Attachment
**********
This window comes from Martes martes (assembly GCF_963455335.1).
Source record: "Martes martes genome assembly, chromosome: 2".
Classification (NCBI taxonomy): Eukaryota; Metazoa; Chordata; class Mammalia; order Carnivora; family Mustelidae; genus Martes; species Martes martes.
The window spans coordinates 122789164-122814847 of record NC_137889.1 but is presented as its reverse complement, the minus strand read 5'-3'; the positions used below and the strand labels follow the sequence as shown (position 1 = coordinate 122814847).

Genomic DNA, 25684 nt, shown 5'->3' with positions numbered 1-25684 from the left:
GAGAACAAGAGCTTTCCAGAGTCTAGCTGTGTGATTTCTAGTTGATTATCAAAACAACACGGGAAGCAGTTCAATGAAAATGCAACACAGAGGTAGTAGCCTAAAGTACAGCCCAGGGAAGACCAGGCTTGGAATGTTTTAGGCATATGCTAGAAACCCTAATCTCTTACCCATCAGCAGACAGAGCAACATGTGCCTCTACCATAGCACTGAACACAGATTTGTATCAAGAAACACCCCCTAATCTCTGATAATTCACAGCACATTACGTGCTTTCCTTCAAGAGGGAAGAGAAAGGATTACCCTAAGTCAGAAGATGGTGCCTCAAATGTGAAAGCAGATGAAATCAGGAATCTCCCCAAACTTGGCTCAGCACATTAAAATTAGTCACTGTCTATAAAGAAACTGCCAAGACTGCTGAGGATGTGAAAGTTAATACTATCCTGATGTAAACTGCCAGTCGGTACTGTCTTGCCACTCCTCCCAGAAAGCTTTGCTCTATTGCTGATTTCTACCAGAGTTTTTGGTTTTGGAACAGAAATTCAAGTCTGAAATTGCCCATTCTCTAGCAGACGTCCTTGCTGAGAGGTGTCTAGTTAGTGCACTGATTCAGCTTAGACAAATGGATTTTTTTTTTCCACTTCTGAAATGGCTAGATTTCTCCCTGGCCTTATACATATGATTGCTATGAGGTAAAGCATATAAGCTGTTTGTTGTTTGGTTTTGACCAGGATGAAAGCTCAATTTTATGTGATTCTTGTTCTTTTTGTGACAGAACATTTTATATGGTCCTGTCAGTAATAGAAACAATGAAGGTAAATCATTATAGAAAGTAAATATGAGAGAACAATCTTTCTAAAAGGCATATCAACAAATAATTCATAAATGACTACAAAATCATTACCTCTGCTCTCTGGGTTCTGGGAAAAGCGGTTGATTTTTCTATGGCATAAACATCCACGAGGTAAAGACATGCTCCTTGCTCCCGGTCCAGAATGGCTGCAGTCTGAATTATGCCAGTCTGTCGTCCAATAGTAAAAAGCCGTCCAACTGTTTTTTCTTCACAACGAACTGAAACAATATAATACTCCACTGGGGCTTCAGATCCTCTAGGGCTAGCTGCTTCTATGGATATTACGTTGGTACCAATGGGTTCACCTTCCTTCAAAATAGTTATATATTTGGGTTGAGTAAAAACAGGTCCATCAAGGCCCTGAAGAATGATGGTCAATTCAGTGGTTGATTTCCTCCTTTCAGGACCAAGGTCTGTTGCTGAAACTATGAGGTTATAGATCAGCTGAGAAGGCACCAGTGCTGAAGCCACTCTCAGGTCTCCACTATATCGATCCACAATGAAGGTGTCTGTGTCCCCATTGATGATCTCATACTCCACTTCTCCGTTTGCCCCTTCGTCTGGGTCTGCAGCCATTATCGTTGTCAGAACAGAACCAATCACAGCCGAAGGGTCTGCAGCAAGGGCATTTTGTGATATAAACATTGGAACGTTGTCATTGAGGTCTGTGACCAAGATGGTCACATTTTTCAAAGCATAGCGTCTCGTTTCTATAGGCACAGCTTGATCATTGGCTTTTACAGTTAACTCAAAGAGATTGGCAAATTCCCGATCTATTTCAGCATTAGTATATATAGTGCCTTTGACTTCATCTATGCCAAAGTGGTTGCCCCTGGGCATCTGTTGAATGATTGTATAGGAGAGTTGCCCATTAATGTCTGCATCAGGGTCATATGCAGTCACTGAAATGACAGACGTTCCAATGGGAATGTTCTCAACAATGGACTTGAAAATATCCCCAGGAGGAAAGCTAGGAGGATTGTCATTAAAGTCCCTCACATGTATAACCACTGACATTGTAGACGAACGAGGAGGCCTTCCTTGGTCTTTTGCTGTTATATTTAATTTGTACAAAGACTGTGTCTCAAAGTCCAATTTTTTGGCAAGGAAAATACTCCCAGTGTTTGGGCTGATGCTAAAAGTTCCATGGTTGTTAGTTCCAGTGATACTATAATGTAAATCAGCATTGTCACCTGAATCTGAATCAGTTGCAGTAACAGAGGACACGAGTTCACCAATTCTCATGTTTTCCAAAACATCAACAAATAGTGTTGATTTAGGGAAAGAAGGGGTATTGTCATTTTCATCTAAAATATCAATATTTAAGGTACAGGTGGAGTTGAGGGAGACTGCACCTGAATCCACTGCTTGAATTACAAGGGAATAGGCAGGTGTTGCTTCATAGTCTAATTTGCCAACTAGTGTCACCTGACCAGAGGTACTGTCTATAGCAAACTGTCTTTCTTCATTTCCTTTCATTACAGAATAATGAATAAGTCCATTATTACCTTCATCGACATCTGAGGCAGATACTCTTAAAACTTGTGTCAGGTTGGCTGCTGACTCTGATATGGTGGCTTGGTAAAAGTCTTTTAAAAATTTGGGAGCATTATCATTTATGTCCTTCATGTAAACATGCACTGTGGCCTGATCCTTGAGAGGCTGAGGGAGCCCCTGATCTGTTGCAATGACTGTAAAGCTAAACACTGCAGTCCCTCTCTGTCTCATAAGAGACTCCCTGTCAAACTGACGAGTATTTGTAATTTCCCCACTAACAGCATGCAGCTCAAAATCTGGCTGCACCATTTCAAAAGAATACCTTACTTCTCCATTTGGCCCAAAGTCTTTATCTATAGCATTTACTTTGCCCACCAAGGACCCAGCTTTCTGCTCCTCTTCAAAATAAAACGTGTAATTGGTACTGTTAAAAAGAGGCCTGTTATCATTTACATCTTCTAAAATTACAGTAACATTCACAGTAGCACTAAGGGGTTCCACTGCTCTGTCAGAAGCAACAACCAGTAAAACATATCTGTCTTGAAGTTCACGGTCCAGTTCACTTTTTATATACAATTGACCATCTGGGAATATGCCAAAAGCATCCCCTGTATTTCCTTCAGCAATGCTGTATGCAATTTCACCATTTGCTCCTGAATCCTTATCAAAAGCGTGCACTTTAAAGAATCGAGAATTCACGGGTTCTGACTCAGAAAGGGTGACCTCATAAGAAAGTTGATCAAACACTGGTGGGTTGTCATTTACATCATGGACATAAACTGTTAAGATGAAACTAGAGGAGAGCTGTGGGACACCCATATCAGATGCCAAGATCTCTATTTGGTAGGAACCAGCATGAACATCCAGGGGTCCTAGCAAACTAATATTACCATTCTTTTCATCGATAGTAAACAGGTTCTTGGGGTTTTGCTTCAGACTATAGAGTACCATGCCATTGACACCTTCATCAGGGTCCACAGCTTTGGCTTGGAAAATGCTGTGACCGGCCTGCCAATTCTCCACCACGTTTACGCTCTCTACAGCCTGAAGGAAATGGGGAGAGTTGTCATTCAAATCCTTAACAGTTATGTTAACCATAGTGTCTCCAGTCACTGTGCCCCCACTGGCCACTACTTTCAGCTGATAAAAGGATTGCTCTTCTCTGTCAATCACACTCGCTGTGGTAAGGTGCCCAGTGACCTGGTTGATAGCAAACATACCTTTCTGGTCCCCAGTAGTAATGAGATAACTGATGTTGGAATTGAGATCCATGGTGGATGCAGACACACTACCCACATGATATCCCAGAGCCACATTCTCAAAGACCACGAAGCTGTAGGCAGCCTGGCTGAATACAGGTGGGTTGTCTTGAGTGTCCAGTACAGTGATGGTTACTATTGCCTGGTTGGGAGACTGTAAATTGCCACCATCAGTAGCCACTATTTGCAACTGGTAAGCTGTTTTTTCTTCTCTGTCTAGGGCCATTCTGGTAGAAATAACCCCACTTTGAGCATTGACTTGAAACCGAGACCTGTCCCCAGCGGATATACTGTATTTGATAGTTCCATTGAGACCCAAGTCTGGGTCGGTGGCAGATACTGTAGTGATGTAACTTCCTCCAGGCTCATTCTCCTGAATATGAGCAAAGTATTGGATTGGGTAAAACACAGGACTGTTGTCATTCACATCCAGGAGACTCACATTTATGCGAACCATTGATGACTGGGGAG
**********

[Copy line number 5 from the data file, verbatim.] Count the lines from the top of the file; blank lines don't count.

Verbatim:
Genomic DNA, 25684 nt, shown 5'->3' with positions numbered 1-25684 from the left: